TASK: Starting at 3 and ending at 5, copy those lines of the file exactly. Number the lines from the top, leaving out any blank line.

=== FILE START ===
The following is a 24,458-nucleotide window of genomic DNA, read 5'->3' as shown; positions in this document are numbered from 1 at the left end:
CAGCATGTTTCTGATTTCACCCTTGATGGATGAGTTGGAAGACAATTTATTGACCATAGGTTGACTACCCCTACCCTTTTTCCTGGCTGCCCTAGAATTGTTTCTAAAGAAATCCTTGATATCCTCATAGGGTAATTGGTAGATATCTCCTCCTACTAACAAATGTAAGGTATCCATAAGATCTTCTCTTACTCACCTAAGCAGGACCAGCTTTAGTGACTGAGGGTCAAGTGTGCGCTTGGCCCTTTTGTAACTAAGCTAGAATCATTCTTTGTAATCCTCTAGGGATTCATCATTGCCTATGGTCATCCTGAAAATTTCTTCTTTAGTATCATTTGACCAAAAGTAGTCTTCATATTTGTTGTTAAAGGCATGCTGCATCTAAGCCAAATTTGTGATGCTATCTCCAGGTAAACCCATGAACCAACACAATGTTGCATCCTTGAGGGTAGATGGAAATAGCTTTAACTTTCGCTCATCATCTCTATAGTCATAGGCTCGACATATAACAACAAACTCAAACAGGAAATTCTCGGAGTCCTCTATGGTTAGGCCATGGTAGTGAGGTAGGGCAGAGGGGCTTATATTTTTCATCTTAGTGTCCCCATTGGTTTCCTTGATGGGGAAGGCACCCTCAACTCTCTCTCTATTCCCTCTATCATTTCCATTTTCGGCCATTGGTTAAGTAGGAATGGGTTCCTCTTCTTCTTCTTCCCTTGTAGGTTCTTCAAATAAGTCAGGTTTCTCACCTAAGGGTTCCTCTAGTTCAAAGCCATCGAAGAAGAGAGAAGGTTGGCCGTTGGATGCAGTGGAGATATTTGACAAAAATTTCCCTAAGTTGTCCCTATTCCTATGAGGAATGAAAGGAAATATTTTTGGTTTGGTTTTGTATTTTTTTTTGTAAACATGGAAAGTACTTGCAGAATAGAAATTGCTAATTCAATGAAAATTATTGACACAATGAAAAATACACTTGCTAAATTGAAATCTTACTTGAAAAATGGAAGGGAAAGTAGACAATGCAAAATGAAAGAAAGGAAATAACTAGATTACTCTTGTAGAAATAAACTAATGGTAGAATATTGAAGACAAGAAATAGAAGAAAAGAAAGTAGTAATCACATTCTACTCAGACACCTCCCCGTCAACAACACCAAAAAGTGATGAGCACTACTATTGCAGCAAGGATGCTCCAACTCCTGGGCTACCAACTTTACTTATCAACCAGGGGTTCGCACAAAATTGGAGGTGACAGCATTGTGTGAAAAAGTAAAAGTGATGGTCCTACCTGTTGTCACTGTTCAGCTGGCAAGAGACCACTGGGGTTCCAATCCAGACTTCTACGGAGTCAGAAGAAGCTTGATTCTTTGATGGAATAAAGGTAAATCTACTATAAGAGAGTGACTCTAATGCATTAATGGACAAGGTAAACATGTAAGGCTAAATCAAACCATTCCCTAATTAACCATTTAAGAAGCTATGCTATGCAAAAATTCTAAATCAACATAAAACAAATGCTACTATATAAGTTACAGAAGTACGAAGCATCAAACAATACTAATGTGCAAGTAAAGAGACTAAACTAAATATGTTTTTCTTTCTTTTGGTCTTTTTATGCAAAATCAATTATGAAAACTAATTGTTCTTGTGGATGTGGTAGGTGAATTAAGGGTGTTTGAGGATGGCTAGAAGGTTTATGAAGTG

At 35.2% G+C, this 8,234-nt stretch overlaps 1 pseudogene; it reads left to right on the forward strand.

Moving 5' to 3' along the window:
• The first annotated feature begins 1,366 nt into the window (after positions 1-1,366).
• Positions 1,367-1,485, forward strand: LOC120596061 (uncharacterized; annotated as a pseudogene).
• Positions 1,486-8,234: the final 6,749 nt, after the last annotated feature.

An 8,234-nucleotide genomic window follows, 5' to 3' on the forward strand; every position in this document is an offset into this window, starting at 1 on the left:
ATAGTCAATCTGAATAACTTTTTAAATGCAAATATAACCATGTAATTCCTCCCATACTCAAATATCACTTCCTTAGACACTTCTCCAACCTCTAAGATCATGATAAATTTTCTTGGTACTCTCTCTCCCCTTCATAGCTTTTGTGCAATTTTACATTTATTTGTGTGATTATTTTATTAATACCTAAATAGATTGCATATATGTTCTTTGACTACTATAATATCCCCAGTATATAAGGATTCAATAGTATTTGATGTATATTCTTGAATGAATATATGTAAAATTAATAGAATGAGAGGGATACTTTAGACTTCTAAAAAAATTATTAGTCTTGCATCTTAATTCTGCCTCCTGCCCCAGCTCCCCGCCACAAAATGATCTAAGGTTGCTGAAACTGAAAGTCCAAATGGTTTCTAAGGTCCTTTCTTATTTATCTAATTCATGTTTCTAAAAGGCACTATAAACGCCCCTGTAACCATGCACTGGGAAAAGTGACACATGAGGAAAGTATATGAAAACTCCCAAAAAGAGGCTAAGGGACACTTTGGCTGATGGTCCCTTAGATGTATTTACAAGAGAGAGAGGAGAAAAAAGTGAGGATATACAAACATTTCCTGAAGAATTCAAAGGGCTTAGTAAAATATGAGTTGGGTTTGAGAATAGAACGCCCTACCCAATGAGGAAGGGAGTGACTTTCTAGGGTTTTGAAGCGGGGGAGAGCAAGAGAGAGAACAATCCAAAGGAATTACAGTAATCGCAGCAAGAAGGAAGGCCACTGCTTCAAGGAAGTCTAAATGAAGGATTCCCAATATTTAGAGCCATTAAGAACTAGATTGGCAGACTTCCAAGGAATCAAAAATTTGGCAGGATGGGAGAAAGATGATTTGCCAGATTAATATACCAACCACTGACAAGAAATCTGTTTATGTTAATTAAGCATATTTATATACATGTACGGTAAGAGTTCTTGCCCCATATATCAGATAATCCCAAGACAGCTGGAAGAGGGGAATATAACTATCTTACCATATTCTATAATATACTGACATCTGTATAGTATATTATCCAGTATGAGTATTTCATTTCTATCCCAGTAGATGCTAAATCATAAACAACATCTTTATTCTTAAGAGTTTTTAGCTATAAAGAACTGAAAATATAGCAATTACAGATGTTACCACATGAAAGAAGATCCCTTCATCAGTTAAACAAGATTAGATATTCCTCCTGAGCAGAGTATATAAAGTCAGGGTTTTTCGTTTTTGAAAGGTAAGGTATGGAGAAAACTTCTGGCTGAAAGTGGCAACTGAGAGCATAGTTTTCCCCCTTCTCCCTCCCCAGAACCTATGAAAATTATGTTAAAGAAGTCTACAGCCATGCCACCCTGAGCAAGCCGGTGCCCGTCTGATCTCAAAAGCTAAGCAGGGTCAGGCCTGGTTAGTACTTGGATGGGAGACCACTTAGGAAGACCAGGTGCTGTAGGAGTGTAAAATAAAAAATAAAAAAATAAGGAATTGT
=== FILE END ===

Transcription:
At 35.2% G+C, this 8,234-nt stretch overlaps 1 pseudogene; it reads left to right on the forward strand.

Moving 5' to 3' along the window:
• The first annotated feature begins 1,366 nt into the window (after positions 1-1,366).